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business briefing

How weak is weak enough?

JPMorgan Chase & Co. is questioning whether the loonie is weak enough to rebalance the economy as the Bank of Canada hopes.

The Wall Street giant believes there’s much more at play than just the erosion of the Canadian currency against the American dollar when it comes to our exports to the U.S.

That’s not to say exports haven’t perked up noticeably, helped along by the dollar’s bruising. Only that it may not be enough.

The loonie has lost about 13 per cent against the U.S. dollar so far this year, weakened by sustained lower oil prices and the belief that the Federal Reserve will soon hike its benchmark rate while the Bank of Canada does nothing for some time yet.

But that may not help exports to the extent that some might assume, JPMorgan said in its 2016 outlook for world currencies.

It’s not the loss against the American dollar alone that matters, Daniel Hui of J.P. Morgan Securities said in the bank’s recent report, but also that the currencies of other big U.S. trading partners have depreciated more.

Since mid-2014, Mr. Hui noted, the loonie has lost “currency competitiveness” to the tune of 1.8 per cent against the euro, which is important because the European monetary union holds 13 per cent of the American import market.

Against Mexico,which also accounts for 13 per cent of imports to the U.S., the loss of currency competitiveness is 1.4 per cent.

And against the yen – Japan holds 6 per cent of the U.S. market – it’s 5.9 per cent.

Of the major trading partners, the loonie outdoes only China’s yuan.

“Thus, it may not be reasonable to expect Canada to see a substantial depreciation-related lift in export demand from the U.S., its dominant trade partner and strongest hope for external demand growth,” said Mr. Hui, who expects the loonie to bottom at 72.5 cents U.S.

“More concerning is the fact that Canada’s structural loss of U.S. market share has accelerated in the key market categories in which it once dominated,” he added.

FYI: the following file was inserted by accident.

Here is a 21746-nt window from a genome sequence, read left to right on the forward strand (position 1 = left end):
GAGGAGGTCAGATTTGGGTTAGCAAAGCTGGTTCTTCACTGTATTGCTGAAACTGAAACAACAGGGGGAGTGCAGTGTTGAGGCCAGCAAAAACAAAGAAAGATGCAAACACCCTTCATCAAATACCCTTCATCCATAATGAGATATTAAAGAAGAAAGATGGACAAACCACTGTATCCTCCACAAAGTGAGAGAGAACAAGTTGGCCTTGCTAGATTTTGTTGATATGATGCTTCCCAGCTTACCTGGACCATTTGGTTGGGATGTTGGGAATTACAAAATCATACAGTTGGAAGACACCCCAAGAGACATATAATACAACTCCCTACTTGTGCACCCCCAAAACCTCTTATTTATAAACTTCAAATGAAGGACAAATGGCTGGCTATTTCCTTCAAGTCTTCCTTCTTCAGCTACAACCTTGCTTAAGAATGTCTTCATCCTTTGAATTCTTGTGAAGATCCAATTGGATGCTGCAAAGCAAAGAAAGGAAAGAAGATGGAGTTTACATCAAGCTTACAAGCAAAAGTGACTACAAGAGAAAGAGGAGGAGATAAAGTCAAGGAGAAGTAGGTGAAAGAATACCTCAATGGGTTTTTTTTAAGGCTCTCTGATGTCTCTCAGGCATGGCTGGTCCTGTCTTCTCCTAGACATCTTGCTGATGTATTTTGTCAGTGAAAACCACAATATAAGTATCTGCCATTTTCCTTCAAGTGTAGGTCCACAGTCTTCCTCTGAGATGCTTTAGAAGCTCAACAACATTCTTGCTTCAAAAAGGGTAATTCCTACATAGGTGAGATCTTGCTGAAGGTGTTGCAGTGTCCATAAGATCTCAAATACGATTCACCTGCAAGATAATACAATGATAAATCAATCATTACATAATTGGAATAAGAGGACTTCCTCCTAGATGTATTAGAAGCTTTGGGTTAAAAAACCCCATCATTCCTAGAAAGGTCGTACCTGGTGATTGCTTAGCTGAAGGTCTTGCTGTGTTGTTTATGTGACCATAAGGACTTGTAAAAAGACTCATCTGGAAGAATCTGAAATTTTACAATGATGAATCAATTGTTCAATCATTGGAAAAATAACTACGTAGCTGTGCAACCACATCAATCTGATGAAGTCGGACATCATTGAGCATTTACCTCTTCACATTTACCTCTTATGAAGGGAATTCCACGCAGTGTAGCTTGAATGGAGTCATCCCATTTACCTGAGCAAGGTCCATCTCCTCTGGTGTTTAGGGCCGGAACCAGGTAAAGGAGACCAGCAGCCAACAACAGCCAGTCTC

“In road vehicles, Canada’s market share lead was eclipsed by Mexico in 2013, and resumed a swift decline since the turn of the year, having ceded 5.4 per cent market share in the past five years. Meanwhile in manufactured goods, China’s takeover of Canada’s market share has not slowed this year, despite significant relative depreciation of the [Canadian dollar] this year.”

And speaking of the yuan

The International Monetary Fund has decided to put China’s currency on an elite list.

The yuan will join other currencies, like the dollar and the yen, in its Special Drawing Rights basket after the decision by the group’s executive board.

The decision “is an important milestone in the integration of the Chinese economy into the global financial system” IMF chief Christine Lagarde said in a statement.

“It is also a recognition of the progress that the Chinese authorities have made in the past years in reforming China’s monetary and financial systems.

Observers are wondering what might come next.

“The key question is: what next?” .

“Will the RMB’s reserve status tempt Chinese authorities to start the process of delinking the RMB from the USD?” said analysts at Société Générale , referring to the symbols for China’s currency, also known as the renminbi, and the U.S. dollar.

What to watch for this week

We’ll have a fair sense of the state of Canada’s economy by the time the dust settles.

Statistics Canada is set to release several key economic readings this week, during which the central bank will also share its thoughts.

It’s also a big week for investors as Canada’s major banks report their latest quarterly results.